It is an interesting milestone when adapting to a new home country, when one starts revisiting favorite locations more often than one discovers new ones.
The beauty of Sri Lanka, of course, is that there is so much to discover on a relatively small island that, with minimum travel effort, can be explored repeatedly before retracing one’s footsteps, or before being satiated.
And so it is with Fort Galle, the gorgeous fortified town that became our architectural inspiration, when we ultimately decided to make Sri Lanka our principal base during the Asian leg of our Green Global Trek.
We live a mere 20 minutes by scooter or tuk tuk, and yet we don’t come to Galle as frequently as I’d like to. Every trip for me (Ben) is a visual treat. I love the majestic white buildings in narrow alleys that all eventually end against the wind-swept ramparts. I welcome the languid pace of life. During low season, that is. When waves of tourists swell the city at the height of the tourist seasons, then the charm is lost in the brouhaha. But now in May we are blessed by the tranquility of the low season.
Thus it is time to enjoy a stroll in Galle. We are anything but blase about Galle. Hopefully, we will never tire of strolling these streets.
On our way to Fort Galle, we stop to enjoy the coastal views.
The streets of this town are almost literally covered with jewels. The precious and semi-precious gem industry is one of the major contributors to the country’s exports. The appropriately pearl-shaped island is so rich in its mineral diversity that it earned great fame for the quality of gems, as far back as written history recalls.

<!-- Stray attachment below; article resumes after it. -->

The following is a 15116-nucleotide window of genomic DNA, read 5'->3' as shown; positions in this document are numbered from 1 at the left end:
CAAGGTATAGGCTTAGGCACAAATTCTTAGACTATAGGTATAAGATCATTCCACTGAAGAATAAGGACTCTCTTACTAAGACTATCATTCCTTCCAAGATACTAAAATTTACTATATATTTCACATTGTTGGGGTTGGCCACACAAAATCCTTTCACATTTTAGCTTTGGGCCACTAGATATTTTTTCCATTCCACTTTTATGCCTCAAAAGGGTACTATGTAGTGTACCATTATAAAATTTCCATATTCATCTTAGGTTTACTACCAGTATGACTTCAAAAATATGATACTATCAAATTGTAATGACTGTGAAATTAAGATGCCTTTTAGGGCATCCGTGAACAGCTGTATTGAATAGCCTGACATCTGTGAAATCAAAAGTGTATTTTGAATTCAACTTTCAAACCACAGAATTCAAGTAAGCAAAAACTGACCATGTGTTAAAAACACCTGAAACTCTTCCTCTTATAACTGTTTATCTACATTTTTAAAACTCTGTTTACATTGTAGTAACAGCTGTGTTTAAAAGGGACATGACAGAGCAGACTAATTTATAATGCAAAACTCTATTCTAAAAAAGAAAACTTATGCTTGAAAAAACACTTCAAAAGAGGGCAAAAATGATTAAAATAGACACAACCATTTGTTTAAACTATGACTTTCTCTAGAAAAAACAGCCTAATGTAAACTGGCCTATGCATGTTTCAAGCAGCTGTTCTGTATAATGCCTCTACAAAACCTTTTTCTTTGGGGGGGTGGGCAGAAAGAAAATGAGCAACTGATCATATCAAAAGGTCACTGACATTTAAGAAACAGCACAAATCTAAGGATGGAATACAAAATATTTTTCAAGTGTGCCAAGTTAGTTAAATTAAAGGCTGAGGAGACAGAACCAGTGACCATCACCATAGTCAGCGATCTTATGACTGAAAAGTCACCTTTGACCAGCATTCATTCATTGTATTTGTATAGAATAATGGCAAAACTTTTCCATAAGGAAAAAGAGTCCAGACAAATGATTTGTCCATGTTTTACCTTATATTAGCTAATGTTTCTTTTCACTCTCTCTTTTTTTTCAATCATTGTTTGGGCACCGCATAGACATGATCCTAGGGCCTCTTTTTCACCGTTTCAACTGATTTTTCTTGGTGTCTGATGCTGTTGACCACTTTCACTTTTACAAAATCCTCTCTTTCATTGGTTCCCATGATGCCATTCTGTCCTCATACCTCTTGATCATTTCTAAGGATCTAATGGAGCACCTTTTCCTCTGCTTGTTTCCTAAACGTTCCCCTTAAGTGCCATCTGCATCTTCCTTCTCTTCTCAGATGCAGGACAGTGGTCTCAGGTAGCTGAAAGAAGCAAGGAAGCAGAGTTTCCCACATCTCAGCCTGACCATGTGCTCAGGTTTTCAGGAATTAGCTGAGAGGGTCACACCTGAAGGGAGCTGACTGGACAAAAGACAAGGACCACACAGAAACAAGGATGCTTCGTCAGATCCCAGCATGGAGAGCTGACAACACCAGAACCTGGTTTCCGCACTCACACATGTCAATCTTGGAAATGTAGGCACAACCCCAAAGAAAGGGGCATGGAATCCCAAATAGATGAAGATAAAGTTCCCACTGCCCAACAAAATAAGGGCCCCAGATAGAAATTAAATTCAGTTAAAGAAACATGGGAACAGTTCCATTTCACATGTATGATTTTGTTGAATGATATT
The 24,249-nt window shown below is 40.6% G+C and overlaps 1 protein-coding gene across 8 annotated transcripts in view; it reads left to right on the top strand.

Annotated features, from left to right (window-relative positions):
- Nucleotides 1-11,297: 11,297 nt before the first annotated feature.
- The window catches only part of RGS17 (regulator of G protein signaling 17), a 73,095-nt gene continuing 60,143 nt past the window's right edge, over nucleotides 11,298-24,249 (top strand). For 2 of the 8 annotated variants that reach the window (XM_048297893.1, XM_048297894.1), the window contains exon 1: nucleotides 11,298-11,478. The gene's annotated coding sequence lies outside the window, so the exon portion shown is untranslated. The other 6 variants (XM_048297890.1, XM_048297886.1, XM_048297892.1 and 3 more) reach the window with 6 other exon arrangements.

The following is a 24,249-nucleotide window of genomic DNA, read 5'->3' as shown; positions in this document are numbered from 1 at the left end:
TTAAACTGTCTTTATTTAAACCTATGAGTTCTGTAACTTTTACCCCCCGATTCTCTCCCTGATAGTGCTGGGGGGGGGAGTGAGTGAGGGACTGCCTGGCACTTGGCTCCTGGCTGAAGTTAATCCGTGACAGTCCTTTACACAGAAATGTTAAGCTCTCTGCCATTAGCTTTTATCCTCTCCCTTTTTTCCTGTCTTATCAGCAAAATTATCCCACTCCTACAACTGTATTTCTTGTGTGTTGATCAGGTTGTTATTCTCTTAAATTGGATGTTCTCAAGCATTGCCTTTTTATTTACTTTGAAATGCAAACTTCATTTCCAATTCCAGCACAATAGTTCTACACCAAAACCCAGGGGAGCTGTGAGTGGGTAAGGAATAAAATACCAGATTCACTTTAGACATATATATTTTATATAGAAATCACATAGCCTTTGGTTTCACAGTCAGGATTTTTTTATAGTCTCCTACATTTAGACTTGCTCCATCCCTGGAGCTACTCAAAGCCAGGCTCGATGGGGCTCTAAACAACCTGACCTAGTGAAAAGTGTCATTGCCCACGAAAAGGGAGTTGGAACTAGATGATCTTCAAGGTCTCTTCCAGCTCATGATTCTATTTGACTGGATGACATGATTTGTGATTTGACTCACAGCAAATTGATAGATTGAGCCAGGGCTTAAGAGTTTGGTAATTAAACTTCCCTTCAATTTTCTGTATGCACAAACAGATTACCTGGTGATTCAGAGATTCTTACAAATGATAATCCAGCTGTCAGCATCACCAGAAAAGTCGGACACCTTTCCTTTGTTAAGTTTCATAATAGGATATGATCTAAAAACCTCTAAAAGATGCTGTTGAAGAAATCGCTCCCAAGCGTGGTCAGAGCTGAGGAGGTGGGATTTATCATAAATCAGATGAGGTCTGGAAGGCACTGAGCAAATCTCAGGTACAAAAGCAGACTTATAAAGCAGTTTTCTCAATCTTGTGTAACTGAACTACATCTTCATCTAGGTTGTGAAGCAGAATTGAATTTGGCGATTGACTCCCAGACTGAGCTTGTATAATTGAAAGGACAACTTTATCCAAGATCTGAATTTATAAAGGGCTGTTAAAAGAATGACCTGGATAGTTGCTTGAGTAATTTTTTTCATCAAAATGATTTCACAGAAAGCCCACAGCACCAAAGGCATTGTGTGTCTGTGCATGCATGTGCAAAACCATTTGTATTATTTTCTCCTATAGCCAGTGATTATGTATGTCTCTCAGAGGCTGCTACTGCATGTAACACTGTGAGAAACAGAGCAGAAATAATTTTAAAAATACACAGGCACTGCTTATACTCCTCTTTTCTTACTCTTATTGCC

Marco Polo wrote that the island had the best sapphires, topazes, amethysts, and other gems in the world. Ptolemy, the 2nd century astronomer recorded that beryl and sapphire were the mainstay of Sri Lanka’s gem industry. Records from sailors that visited the island states that they brought back “jewels of Serendib”. Serendib was the ancient name given to the island by Middle Eastern and Persian traders that crossed the Indian Ocean to trade gems from Sri Lanka to the East during the 4th and 5th century.
But while we appreciate the beauty and craftsmanship of Galle’s gem sellers, the true jewels, in our eyes, are the well preserved buildings, large and small, from various historical lineages, that constitute Fort Galle’s unique architecture.
If the narrow streets and well preserved buildings of Fort Galle earned the town recognition of the United Nations as a World Heritage Site, it is worth remembering that as a continuously inhabited fortified town since the Portuguese recognized the strategic value of Galle, then through the Dutch colonial period, the town is an absolute treasure trove of antiquities passed on from one generation of Fort Galle residents to the next.
Bringing it all together, one of the oldest mansions of Fort Galle, dating back over 350 years, has become a pseudo-museum, more of a repository of what continuously emerges from Galle’s architectural treasure. It is quaint. It is overflowing with a variety of collections.
Just like this museum of antiquities, the Southern region of Sri Lanka, with Fort Galle as its most majestic architectural highlight, continues to surprise and delight us when we take the time to explore and enjoy our surroundings.